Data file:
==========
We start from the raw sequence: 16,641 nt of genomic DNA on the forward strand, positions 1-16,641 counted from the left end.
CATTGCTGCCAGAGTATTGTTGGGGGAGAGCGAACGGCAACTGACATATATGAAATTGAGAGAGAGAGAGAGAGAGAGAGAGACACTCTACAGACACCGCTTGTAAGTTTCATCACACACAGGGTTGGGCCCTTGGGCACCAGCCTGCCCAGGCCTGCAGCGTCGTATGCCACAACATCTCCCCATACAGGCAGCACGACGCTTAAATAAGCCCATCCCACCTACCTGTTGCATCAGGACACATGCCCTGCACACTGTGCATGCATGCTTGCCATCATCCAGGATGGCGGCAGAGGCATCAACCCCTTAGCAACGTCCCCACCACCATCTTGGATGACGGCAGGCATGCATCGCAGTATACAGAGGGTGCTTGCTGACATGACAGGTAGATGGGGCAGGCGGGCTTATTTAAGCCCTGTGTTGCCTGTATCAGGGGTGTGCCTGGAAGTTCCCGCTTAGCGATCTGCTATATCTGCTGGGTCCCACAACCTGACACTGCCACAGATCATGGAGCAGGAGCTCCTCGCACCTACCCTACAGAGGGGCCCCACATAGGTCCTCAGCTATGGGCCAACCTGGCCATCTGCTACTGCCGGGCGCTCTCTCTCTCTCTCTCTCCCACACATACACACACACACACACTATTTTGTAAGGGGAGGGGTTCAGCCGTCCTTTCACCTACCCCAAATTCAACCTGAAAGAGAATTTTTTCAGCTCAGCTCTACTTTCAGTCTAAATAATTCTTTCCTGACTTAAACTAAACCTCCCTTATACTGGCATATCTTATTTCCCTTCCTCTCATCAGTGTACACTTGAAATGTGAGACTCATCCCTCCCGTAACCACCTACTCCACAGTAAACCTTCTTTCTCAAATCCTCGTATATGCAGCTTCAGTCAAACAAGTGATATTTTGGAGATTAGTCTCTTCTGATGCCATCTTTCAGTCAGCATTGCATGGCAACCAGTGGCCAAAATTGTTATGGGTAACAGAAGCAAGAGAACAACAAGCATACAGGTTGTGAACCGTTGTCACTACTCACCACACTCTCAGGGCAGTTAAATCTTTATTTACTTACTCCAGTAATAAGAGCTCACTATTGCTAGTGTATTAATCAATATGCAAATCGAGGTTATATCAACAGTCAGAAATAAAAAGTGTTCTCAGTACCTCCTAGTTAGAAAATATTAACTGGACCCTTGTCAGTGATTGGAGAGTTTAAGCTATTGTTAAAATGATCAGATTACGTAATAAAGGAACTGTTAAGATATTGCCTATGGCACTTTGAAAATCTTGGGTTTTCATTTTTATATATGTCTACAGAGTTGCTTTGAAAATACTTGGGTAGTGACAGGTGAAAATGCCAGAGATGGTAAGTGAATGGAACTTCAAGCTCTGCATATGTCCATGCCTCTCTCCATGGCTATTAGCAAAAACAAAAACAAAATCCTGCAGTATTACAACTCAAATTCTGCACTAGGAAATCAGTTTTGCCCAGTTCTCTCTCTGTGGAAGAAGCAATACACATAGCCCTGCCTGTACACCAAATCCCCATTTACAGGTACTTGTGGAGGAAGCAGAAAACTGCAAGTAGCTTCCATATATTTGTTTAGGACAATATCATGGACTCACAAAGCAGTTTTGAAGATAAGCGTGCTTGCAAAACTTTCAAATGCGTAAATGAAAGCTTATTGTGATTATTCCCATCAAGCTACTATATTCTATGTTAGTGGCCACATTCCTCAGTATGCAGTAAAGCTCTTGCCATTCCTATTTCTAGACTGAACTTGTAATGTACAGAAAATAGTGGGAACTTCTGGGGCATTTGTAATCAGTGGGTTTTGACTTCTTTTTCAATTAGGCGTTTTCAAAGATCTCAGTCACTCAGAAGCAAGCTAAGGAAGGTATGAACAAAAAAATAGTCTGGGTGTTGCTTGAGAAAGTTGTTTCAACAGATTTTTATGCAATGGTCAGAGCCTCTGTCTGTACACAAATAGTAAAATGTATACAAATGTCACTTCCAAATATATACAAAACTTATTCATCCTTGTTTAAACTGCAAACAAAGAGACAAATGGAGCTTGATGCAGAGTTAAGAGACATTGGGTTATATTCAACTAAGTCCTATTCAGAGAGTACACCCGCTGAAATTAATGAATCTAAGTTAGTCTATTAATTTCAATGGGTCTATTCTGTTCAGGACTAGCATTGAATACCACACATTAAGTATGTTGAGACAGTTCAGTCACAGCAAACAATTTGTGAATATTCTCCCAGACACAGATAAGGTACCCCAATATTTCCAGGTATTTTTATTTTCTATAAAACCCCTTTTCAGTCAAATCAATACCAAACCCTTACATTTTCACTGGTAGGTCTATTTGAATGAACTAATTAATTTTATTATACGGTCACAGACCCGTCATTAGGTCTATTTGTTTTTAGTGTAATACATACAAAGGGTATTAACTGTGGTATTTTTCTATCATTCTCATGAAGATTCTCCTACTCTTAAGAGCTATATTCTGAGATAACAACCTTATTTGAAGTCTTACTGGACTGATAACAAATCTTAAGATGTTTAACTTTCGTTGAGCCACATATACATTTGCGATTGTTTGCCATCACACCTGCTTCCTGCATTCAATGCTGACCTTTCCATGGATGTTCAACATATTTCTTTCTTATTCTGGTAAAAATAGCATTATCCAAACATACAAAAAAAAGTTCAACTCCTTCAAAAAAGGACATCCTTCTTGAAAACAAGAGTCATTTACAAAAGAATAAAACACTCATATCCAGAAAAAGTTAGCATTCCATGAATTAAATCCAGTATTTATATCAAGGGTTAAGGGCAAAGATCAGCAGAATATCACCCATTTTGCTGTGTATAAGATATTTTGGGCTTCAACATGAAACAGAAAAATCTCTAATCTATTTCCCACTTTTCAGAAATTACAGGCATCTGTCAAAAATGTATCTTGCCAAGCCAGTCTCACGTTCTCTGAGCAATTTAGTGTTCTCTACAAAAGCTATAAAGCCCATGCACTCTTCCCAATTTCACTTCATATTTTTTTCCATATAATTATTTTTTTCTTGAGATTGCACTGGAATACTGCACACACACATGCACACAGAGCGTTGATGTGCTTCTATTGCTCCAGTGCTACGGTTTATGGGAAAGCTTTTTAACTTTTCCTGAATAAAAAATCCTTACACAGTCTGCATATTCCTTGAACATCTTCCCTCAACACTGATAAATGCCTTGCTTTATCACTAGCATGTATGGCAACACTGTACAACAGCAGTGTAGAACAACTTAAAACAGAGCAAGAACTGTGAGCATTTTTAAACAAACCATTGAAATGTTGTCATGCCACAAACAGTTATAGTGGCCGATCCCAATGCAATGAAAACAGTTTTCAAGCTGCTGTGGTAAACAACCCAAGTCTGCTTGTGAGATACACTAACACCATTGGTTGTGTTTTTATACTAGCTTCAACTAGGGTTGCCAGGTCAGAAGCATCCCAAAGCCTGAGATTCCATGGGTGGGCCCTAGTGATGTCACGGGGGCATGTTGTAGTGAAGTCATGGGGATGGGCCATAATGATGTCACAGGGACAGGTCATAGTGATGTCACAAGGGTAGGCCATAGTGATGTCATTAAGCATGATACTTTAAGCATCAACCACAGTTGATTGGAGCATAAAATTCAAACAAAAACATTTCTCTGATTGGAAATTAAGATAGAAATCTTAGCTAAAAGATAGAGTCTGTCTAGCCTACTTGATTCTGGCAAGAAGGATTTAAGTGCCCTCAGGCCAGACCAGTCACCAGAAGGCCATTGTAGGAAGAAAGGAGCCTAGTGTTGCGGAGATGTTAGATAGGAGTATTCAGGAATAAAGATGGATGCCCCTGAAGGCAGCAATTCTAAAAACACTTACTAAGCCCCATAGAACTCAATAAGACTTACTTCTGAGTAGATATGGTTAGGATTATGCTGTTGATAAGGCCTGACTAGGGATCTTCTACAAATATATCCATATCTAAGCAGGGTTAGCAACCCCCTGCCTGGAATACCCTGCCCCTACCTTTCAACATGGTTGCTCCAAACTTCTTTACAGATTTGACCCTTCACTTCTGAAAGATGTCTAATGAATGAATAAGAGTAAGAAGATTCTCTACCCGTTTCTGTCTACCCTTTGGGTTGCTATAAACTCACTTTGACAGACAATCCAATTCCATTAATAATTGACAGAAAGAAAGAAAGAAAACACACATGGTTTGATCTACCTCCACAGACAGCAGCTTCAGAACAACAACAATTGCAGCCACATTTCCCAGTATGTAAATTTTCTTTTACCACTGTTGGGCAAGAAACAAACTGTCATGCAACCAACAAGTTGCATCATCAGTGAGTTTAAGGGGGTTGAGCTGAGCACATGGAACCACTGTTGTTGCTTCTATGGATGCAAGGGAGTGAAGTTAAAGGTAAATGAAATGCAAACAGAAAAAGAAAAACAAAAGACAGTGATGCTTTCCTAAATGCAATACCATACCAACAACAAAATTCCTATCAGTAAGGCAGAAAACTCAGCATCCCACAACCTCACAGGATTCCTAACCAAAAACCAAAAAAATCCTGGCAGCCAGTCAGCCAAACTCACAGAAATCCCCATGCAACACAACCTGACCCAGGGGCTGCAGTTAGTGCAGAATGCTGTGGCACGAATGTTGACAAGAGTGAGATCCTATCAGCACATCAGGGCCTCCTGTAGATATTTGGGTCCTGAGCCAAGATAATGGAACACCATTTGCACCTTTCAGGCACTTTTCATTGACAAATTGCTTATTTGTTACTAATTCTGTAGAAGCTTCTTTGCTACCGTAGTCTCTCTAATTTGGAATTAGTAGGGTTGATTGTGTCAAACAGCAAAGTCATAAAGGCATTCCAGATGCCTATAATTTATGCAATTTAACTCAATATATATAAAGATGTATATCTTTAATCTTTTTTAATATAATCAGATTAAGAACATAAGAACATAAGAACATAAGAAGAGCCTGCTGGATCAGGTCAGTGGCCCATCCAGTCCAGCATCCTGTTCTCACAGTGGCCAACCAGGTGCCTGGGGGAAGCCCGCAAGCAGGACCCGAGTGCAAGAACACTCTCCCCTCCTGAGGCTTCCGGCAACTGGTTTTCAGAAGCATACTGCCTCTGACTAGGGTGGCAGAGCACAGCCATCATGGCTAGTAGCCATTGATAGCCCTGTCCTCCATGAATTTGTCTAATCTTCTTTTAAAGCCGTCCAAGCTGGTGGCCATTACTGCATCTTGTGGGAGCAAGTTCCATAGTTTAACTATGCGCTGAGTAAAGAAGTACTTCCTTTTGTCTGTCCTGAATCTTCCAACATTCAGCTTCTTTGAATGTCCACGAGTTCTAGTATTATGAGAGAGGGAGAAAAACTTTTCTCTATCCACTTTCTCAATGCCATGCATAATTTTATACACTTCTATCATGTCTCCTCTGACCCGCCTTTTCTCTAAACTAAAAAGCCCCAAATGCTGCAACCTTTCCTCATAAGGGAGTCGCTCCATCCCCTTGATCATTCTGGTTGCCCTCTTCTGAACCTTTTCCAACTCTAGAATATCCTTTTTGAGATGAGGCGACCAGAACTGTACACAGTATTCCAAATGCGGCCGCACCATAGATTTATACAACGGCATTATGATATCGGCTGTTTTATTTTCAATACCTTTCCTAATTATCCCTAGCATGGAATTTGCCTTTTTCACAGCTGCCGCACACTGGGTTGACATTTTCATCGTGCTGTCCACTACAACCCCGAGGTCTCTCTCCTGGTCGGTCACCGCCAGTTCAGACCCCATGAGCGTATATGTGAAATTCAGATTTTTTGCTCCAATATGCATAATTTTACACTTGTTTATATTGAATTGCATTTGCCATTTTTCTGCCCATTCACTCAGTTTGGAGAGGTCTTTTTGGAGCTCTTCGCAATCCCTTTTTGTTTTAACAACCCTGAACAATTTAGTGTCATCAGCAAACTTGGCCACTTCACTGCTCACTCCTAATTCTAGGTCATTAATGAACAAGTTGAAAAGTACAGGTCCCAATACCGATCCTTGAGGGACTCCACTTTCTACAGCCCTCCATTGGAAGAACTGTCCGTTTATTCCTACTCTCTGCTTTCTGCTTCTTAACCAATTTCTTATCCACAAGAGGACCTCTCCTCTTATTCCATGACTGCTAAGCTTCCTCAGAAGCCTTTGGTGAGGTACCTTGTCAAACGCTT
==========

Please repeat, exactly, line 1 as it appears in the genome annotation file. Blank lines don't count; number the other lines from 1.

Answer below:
We start from the raw sequence: 16,641 nt of genomic DNA on the forward strand, positions 1-16,641 counted from the left end.